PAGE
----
Learning Outcomes

AT4LD is designed to provide participants with the knowledge, skills, and confidence to make informed decisions about the selection and implementation of assistive technology supports for students with learning differences.  This is a beginner to intermediate level course, appropriate for those looking to add assistive technology to their practice or their skill set, and those familiar with AT who want to delve into the nuts-and-bolts of creating effective solutions.

At the conclusion of the course, participants should be able to:

  1. Provide a working definition of assistive technology (AT) devices and services in the context of learning.
  2. List functional categories of AT that assist individuals with cognitive, physical, sensory, and communication limitations.
  3. Provide examples of how assistive technology can improve academic performance for students with disabilities as well as promote greater access, independence, participation, and self-confidence.
  4. Name and differentiate between the main laws that govern AT in education and describe their implications for students with learning differences.
  5. Explain the principles of Universal Design for Learning (UDL), and provide examples of how technology can facilitate practicing UDL in the classroom.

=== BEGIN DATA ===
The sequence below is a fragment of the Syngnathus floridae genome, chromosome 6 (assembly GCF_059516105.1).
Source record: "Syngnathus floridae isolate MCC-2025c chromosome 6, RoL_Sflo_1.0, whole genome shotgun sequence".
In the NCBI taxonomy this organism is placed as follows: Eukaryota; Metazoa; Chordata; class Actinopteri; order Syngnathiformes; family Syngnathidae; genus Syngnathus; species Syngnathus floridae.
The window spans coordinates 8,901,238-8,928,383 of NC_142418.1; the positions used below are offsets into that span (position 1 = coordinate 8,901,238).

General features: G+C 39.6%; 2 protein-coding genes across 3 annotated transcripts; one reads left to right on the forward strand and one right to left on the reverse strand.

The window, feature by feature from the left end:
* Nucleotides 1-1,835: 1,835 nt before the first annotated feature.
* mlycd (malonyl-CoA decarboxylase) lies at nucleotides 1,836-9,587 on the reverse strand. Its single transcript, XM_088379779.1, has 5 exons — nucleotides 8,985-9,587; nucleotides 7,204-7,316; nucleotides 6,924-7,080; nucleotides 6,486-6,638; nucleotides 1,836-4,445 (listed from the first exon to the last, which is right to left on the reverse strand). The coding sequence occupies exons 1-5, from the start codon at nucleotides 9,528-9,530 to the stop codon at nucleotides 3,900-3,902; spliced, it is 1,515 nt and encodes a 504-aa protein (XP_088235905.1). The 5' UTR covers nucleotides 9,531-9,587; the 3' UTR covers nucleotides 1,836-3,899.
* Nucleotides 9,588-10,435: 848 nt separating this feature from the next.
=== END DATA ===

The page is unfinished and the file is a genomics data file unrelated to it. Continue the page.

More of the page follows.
6. Define Accessible Educational Materials (AEM), and explain their importance for students with learning differences and their role in UDL.
  7. Apply an assessment process for analyzing an individual's AT needs according to their learning profile, tasks, and environment, and making informed technology decisions based on assessment findings.
  8. Create an AT implementation plan that addresses issues such as tool selection and acquisition, support, training, application strategies, curriculum integration, and evaluating effectiveness.
  9. Demonstrate understanding of how specific technology tools address the functional limitations that students with learning differences encounter with:
    • Reading and comprehension
    • Writing and composition
    • Math and calculation
    • Processing verbal and nonverbal learning
    • Memory retention and retrieval
    • Attention and self-regulation
    • Organization, planning, and productivity.
  10. Demonstrate the ability to use certain "essential" AT tool features and strategies that address limitations in each of these areas.
  11. Demonstrate awareness of the factors that influence tool selection for individuals who need visual and hearing assistance, alternative computer/digital device access, and augmentative/alternative communication.
  12. Demonstrate awareness of local, national, and online resources for AT information, equipment, services, and professional development.